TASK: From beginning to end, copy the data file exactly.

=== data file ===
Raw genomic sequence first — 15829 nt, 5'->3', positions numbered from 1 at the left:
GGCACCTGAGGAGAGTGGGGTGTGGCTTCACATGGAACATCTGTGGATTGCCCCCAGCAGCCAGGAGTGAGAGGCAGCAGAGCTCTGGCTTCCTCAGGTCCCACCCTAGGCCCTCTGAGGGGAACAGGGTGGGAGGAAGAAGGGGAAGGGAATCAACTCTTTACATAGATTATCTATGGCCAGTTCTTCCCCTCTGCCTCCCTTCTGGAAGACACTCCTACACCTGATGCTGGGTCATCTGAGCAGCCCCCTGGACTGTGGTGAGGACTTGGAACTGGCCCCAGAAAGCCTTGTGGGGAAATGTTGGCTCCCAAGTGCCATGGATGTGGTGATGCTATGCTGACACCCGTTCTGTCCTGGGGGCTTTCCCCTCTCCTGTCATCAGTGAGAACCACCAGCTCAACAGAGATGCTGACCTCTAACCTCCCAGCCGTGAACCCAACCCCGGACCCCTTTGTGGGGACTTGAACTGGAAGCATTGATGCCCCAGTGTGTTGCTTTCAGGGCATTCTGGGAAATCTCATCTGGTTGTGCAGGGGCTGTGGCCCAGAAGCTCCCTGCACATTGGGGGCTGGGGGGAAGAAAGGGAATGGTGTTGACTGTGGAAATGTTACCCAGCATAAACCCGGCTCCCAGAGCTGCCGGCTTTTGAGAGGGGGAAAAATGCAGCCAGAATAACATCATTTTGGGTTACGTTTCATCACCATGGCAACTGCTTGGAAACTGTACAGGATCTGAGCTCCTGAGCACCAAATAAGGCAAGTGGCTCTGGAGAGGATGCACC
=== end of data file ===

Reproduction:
Raw genomic sequence first — 15829 nt, 5'->3', positions numbered from 1 at the left:
GGCACCTGAGGAGAGTGGGGTGTGGCTTCACATGGAACATCTGTGGATTGCCCCCAGCAGCCAGGAGTGAGAGGCAGCAGAGCTCTGGCTTCCTCAGGTCCCACCCTAGGCCCTCTGAGGGGAACAGGGTGGGAGGAAGAAGGGGAAGGGAATCAACTCTTTACATAGATTATCTATGGCCAGTTCTTCCCCTCTGCCTCCCTTCTGGAAGACACTCCTACACCTGATGCTGGGTCATCTGAGCAGCCCCCTGGACTGTGGTGAGGACTTGGAACTGGCCCCAGAAAGCCTTGTGGGGAAATGTTGGCTCCCAAGTGCCATGGATGTGGTGATGCTATGCTGACACCCGTTCTGTCCTGGGGGCTTTCCCCTCTCCTGTCATCAGTGAGAACCACCAGCTCAACAGAGATGCTGACCTCTAACCTCCCAGCCGTGAACCCAACCCCGGACCCCTTTGTGGGGACTTGAACTGGAAGCATTGATGCCCCAGTGTGTTGCTTTCAGGGCATTCTGGGAAATCTCATCTGGTTGTGCAGGGGCTGTGGCCCAGAAGCTCCCTGCACATTGGGGGCTGGGGGGAAGAAAGGGAATGGTGTTGACTGTGGAAATGTTACCCAGCATAAACCCGGCTCCCAGAGCTGCCGGCTTTTGAGAGGGGGAAAAATGCAGCCAGAATAACATCATTTTGGGTTACGTTTCATCACCATGGCAACTGCTTGGAAACTGTACAGGATCTGAGCTCCTGAGCACCAAATAAGGCAAGTGGCTCTGGAGAGGATGCACC